IE 11 is not supported. For an optimal experience visit our site on another browser.

New government reports paint child care system as 'unworkable'

One in 6 affected adults, usually a woman, have left their job in order to care for children.
Children play together in the 3-year-old class at Little Flowers Early Childhood and Development Center located in Baltimore on Jan. 11, 2021.
Children play together in the 3-year-old class at Little Flowers Early Childhood and Development Center in Baltimore. In Maryland, about 1 in 3 adults in households with those 4 and younger reported taking a child out of child care in the previous four weeks.Matt Roth for The Washington Post / via Getty Images

New reports from two government agencies suggest that the child care system is failing families, and not just during the pandemic.

According to data from a Census Bureau survey, the pandemic introduced strains that caused 3 in 10 adults with young children — 6.6 million total adults — to remove kids from child care this summer.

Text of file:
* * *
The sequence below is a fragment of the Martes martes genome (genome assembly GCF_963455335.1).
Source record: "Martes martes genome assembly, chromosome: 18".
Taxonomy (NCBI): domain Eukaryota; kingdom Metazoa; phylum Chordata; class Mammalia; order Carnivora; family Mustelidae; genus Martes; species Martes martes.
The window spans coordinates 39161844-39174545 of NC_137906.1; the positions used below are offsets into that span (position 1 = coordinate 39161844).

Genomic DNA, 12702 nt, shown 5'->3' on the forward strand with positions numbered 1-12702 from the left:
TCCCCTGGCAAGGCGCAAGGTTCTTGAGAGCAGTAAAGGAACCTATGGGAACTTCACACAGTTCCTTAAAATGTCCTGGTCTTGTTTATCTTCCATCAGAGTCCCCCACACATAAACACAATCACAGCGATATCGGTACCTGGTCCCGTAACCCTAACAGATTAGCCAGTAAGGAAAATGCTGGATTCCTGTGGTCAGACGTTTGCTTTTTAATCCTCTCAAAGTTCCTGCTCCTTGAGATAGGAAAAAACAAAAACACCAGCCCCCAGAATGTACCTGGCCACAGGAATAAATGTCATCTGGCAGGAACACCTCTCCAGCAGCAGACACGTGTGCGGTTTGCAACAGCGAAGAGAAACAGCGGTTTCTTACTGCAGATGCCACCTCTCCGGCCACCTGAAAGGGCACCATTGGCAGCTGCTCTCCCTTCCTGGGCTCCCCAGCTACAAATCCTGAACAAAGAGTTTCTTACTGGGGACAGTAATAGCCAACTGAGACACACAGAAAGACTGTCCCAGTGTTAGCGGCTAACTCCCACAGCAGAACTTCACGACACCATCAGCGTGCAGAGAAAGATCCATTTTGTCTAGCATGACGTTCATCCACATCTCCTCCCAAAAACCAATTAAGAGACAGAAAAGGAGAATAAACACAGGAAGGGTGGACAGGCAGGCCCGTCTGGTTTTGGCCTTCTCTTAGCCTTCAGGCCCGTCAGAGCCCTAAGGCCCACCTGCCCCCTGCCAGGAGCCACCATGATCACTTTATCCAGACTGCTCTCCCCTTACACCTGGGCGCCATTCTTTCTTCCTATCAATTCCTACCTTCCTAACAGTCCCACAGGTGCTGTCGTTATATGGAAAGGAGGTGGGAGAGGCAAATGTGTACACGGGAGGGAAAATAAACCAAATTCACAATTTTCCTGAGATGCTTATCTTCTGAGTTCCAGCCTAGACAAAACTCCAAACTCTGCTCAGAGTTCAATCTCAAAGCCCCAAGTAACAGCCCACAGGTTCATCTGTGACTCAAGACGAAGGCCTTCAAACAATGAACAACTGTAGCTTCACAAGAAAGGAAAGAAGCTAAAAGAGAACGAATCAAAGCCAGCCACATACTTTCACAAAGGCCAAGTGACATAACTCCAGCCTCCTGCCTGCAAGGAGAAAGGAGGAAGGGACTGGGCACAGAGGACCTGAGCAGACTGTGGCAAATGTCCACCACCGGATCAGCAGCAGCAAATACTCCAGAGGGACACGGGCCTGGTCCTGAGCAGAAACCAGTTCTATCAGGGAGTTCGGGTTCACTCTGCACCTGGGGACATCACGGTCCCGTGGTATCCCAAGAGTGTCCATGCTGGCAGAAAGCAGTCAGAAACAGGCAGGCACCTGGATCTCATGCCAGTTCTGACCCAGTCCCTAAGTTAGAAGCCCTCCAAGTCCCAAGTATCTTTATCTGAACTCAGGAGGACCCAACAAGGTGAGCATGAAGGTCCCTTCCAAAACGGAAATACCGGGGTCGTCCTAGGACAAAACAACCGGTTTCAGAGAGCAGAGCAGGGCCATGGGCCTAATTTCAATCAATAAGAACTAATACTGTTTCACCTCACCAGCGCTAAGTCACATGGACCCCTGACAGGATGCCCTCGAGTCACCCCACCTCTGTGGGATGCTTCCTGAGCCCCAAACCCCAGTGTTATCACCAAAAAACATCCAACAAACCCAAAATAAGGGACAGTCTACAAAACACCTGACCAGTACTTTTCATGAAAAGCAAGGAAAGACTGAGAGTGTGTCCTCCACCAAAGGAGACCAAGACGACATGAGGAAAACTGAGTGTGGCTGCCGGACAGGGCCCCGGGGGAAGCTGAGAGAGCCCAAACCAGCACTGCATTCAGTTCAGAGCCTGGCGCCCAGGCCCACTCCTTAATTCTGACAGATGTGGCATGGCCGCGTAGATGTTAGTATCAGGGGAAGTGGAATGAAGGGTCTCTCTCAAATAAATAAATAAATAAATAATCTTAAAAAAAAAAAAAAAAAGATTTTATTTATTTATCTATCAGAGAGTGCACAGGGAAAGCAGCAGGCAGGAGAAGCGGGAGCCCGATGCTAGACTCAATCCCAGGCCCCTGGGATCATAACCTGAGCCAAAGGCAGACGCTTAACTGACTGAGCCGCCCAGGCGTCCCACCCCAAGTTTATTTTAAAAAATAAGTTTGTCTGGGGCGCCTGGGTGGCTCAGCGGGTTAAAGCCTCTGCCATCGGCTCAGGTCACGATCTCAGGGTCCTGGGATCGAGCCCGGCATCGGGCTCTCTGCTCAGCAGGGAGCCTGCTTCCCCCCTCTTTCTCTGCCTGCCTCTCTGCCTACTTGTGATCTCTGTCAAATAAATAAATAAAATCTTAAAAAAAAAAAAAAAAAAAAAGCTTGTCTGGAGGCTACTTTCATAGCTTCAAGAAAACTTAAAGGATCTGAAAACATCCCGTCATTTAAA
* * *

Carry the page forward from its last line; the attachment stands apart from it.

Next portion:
A Treasury Department report released Wednesday states that 1 out of 8 dollars in family income goes to pay for child care, which is more than the average family spends on groceries and close to double what the government calls affordable.

“The free market works well in many different sectors, but child care is not one of them,” Treasury Secretary Janet Yellen said at a news conference Wednesday.

According to data from the Census Bureau’s Household Pulse Survey taken Aug. 18-30, more than 31 million adults (of the 63 million parents and the 258 million adults in the country) live in households with a child 4 years old or younger. Of those that responded to the survey, 29 percent had removed a child from child care for safety reasons in the four weeks preceding the survey. Women made up 60 percent of the affected adults.

The impact varied by state, but was felt the most in the South and parts of the Intermountain West:

In April, the Biden administration proposed creating free preschool for 3- and 4-year-olds, among other family-focused initiatives.

CORRECTION (June 8, 2022 12:18 p.m. ET): A previous version of this article misstated the share of family income that goes to pay for child care. It’s $1 out of $8, not $1 out of $6.